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 Blooming Stars

God-Consciousness

            There are many existing realities for which we do not have answers. How did our universe come into being? How is there such order and predictability in this universe? Every day we are discovering new facts that throw more light on this universe. Our faith supplies answers to some questions that give not only purpose to our life but also help us cope with our life. God is a postulate of our faith. Christians believe that Christ, the incarnation of the second person of the Holy Trinity, revealed his Father – God – to humanity. Hindus especially in Advaida (non-duality) believe that God and humanity are one like an ocean and its waves. And we have wonderful treatises of speculative theology and traditions in both religions. God is the only thing that matters for those who believe in God. Apart from revelations or speculations, how we came to the consciousness of God always fascinated me. How then did we come to the consciousness of God?

            Before Vedas and Vedantas including Upanishads, Brahmavidya, and Bhagavadgita of the Hindus, there was no mention of God in the East. Mono-theistic concept of God primarily comes from the Judeo-Christian scriptures (Bible) originating in the Middle East and spreading to the East and the West. Both the Eastern and the Middle-Eastern scriptures were believed to be revealed by God. Primitive humans either feared or worshipped primeval forces. So we can only speculate on how humans came into God-consciousness. It makes extremely good sense to think that as finite humans evolved in reflection, meditation, and consciousness, they got into the depth of their being where nothing else but an infinite Fullness of Being, that is God, satisfied them and gave meaning, purpose, and fulfillment to their life. Once we arrive at this kind of deep thinking where we experience emotional, if not intellectual, satisfaction with a Supreme Being, the leap of faith into the lap of a God who provides for us and takes care of us in every way becomes easy. For most of us, if not all, who have been born into very religious families with strong belief systems and traditions in this day and age, all the thinking and searching have been done by those who have gone before us. So the day we were born, deep programming begins. For us to question or not to believe in what we have been programmed over the years would be fraught with dangers. At this point all I want to say is that I continue to have doubts but I continue to will and choose to believe. I certainly envy the faith of St. Paul or Mahatma Gandhi or my own mother. And I say with St. Peter who, reminded of his little faith by the Lord, said: “Lord, I want to believe; but help my unbelief”.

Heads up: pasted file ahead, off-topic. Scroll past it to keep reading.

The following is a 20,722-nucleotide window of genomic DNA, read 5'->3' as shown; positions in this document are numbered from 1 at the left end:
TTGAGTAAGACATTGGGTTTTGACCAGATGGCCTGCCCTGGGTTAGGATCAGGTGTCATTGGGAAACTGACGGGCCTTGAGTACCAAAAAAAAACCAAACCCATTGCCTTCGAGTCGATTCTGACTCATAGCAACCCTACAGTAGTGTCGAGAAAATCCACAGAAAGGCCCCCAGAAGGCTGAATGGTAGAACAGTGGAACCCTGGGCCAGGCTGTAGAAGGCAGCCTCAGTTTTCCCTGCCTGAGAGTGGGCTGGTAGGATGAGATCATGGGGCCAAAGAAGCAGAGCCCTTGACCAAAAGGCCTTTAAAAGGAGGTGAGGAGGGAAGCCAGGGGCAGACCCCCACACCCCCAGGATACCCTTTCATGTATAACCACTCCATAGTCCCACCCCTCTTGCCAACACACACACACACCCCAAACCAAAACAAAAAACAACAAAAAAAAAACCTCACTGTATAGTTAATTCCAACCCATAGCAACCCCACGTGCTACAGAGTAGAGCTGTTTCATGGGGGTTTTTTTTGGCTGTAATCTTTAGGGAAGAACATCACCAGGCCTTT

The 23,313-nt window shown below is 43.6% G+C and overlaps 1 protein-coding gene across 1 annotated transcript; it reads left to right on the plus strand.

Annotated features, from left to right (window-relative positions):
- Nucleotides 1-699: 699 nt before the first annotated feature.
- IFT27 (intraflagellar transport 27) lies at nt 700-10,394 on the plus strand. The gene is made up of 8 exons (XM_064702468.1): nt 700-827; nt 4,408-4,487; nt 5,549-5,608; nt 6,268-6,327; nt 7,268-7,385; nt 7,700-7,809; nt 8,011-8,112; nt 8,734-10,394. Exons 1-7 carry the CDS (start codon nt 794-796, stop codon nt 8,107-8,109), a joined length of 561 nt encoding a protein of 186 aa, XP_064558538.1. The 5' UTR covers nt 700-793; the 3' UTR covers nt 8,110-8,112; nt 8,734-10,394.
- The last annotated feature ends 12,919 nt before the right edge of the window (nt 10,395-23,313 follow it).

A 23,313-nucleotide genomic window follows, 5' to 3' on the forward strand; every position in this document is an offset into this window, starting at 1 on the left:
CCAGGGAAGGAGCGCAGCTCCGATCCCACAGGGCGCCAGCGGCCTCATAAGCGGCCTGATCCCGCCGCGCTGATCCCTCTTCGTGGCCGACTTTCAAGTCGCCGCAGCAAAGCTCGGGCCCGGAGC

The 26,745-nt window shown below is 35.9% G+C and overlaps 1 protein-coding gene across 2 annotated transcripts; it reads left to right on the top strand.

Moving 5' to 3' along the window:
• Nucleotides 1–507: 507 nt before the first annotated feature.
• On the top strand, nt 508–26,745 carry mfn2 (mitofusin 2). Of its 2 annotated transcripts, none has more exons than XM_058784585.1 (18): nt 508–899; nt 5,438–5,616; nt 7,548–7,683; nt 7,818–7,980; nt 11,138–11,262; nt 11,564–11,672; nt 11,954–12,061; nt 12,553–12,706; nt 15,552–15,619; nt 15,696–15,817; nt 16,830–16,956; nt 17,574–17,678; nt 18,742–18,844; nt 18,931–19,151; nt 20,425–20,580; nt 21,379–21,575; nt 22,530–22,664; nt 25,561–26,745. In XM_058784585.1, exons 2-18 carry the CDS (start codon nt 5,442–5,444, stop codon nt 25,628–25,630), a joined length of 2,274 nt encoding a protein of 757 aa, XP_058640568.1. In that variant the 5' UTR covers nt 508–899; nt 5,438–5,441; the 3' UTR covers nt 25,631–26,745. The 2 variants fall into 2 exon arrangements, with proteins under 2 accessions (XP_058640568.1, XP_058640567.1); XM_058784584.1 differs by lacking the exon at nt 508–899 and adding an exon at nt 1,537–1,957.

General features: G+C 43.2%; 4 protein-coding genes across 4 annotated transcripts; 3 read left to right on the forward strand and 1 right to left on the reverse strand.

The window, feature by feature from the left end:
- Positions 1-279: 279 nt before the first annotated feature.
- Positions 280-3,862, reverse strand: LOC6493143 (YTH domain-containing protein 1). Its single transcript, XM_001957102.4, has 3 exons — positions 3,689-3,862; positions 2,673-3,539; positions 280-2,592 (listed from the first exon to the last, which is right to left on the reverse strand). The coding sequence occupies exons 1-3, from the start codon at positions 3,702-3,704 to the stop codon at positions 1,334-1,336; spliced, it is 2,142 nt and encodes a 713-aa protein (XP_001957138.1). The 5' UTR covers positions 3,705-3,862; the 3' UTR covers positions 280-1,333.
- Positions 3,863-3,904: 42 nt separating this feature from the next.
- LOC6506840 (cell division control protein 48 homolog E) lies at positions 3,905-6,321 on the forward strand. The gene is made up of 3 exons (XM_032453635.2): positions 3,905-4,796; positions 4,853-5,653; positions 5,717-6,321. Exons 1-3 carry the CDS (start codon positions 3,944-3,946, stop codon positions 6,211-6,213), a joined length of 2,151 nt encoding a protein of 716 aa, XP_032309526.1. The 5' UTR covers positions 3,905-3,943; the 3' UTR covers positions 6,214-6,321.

A Hindu sanyasi (monk) friend of mine told me the other day: “Swamiji, nothing else except prayer matters; He (God) is everything; I am nothing”. I responded: “God is everything, but I am also everything in my own unique way as a child of God”. I read a summary of a recent interview given by Pope Francis to Jesuit journalists. Asked as to whom he was, the pope replied: “I am a sinner”. I want to appreciate his humility or self-emptying (kenosis) as I think he was sincere. But I do not agree with him as he is defining himself negatively. Sin is absence of goodness or some particular virtue. We are all saints as children of God and friends of Christ; we are called to be saints. We all as humans fall short of the mark, and do things that we should not, and do not do the things that we should. We fall down, get up, and progress in perfection. That is what really matters. That is the way we have been created. So God is more intimate to us than we ourselves are as St. Augustine said. We live, move, and have our being in God as St. Paul said. We are all Brahmacharis, that is walkers or movers in God. So God-energy saves us all when we want to save ourselves. All that matters is our sincerity. The deeper we get into our inner being, the more intense we are aware of that Presence who wants to take us beyond us. God-consciousness resides in the depth of our being. It does not matter what kind of faith I have; for me I am satisfied with the desire to have the right faith as the mystic Thomas Merton indicated. As for God-consciousness, it does not matter as I am always in God, and God is always in me. Am I aware of my breathing or the blood flowing in me when I am asleep?! No. I need to be aware of that Universal Force within me and around me. That consciousness is all that matters. That alone is my Bliss.

 

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